Leather Conditioner

Plastic Care

Interior plastic and vinyl may not be subjected to as rigorous exposure as an automobile's exterior layers, but can suffer damage just as easily due to neglect. To protect the dashboard, gauge-cluster lenses, dome lights, shiny plastic molding/trim and various other slick plastic surfaces you'll need to keep up regular maintenance.


Don't use the same chemical for soft and hard plastics. Use a penetrating protectant on soft or matte-finish (no- or low-gloss) vinyl, and a plastic polish on hard or shiny plastics like lenses. Apply the chemical to a towel to avoid spots on the windshield or door glass.

The dashboard should respond well to a penetrating treatment like Mothers® Protectant. Regular and consistent attention with a high-quality plastic/rubber preservative goes a long way toward minimizing the need for repairs of interior parts. Conversely, hard plastics like the gauge-cluster lens or overhead light won't respond to most protectants and need to be polished much like paint -- in most cases, a product like Mothers® Showtime® Instant Detailer applied with a soft towel will clean brighten hard plastics with ease. Plastic polishes are designed to work great on hard plastic lenses, but should be used only when other measures don't help. In the case of advanced stains and yellowing, you might try some Mothers® Mag & Aluminum Polish followed by a mild plastic polish. Use of Mothers® Plastic Polish gives you the added benefit of leaving a protective layer behind when buffed away.


Protectant
Plastic Polish

Glass Windows
Cleaning tinted windows requires special care. Don't use ammonia-based cleaners -- and make sure the cloth is made of cotton or microfiber. Specialized glass cleaners are also better for removing that new car hase on the inside.

Although not a complicated process glass cleaning does require a few tricks you might not know. Although most people probably prefer paper towels, wadded-up newspaper is a great way to wipe glass clean (but keep the paper fresh). Lint-free or microfiber towels work well too, as long as they're clean. Mothers® makes a glass cleaner specifically for automotive applications—it's better at pulling off airborne-stickiness (such as tobacco smoke haze, interior grime and that new-car film) but won't harm your dash, leather or tinting (it's ammonia-free). For hard-to-reach areas of glass it's better to spray the glass cleaner onto the towel instead of the windows. Be sure not to allow anything but soft cotton or microfiber to touch window tint, as it is easily scratched.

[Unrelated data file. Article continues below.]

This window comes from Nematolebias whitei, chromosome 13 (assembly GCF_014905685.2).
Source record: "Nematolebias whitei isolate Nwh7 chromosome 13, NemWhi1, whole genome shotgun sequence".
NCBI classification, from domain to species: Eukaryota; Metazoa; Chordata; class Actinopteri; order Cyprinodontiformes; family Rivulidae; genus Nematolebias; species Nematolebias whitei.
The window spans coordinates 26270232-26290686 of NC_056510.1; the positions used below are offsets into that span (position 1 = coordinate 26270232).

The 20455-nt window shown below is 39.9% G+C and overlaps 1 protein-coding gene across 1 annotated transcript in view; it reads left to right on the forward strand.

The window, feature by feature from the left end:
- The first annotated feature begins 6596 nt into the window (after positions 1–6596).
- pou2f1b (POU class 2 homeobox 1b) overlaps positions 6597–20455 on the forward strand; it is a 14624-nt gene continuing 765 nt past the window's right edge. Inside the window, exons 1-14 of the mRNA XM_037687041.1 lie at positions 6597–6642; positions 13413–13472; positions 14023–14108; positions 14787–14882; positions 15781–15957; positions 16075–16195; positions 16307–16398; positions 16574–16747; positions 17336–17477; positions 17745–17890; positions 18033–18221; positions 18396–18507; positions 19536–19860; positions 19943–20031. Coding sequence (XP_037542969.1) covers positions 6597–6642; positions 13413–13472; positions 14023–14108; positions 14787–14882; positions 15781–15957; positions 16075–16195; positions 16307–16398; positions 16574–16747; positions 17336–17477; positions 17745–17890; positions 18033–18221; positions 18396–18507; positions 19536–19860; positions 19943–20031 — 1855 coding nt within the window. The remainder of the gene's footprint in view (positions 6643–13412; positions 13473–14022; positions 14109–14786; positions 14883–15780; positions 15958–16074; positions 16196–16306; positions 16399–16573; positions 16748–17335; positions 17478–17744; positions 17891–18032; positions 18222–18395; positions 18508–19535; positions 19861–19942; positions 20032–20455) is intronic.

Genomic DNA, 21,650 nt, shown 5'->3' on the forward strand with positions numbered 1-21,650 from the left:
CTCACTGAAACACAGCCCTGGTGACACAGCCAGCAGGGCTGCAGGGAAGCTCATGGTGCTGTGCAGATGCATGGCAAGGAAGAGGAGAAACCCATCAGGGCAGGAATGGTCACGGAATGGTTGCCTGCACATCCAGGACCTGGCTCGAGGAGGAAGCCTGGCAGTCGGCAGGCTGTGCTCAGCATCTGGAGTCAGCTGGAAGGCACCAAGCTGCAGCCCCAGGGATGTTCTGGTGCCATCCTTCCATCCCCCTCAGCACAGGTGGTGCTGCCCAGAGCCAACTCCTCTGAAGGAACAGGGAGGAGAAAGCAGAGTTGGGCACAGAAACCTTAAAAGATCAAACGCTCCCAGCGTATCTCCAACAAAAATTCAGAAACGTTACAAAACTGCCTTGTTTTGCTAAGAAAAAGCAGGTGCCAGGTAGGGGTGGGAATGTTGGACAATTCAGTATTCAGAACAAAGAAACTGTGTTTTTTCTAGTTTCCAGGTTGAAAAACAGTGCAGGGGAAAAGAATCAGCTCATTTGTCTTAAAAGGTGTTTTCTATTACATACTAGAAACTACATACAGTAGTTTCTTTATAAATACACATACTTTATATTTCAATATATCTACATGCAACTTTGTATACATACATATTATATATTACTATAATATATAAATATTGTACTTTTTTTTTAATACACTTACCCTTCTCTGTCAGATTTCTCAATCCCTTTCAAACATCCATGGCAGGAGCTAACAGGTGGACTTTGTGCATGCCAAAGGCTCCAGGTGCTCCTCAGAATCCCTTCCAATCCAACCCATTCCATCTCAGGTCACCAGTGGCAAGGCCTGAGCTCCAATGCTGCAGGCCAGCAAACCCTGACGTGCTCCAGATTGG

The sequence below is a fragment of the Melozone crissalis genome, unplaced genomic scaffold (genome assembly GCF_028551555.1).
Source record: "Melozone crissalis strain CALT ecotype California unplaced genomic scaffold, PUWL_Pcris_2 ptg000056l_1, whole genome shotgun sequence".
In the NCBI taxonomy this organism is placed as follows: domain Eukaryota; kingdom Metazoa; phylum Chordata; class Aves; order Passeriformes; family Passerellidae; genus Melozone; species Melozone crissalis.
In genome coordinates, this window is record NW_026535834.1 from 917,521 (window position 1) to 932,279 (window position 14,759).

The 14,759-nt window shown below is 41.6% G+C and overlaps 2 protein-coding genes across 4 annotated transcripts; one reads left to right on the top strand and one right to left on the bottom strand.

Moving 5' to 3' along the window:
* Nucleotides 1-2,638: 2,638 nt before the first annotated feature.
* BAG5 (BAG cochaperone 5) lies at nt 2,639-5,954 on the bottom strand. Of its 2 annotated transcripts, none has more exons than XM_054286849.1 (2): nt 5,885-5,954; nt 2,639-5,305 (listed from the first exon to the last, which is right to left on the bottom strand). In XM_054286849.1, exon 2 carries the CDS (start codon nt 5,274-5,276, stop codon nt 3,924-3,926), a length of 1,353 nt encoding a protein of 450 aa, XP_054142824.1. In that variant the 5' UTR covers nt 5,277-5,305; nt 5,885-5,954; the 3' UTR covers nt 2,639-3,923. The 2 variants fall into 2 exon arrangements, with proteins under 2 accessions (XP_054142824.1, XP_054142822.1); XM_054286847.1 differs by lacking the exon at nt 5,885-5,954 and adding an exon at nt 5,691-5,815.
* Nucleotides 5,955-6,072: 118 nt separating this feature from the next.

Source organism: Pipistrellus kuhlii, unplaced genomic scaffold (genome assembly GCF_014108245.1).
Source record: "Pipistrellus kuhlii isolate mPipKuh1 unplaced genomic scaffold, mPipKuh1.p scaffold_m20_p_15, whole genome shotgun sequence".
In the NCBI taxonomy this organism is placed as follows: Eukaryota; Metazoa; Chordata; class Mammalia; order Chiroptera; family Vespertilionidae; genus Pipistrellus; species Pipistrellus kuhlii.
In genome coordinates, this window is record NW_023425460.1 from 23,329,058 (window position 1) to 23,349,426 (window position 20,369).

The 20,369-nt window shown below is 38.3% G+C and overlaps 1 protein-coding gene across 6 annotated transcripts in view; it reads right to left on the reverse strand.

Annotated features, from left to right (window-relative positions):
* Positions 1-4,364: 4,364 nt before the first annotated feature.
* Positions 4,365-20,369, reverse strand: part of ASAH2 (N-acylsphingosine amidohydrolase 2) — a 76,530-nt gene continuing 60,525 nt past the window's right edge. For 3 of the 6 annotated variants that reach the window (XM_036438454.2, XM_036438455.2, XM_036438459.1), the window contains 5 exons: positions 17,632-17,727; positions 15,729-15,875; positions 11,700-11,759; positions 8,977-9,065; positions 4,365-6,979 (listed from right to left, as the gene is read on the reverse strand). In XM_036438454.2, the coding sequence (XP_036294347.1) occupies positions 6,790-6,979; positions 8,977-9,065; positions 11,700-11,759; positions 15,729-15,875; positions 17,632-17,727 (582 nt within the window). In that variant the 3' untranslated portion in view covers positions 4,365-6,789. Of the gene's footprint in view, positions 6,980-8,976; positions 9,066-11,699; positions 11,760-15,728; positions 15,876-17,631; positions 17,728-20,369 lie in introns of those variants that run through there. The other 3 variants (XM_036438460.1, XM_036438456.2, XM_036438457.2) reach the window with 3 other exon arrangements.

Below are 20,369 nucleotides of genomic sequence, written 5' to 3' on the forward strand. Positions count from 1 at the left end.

When you're cleaning the outside of the glass, hard-water spots may require a bit more effort, or you can try Mothers® Chrome Polish to remove them. It may also help with the haze on those hard-to-clean glass windows on a convertible top.

If the outside of your glass is marred with water spotting or minute scratching, Mothers® Chrome Polish can help to erase the damage. Often, only the outer edge of the water spot will remain. Repeated applications of chrome polish may remove spots, but if not the glass is most likely etched and needs to be professionally polished.

Glass Cleaner
Chrome Polish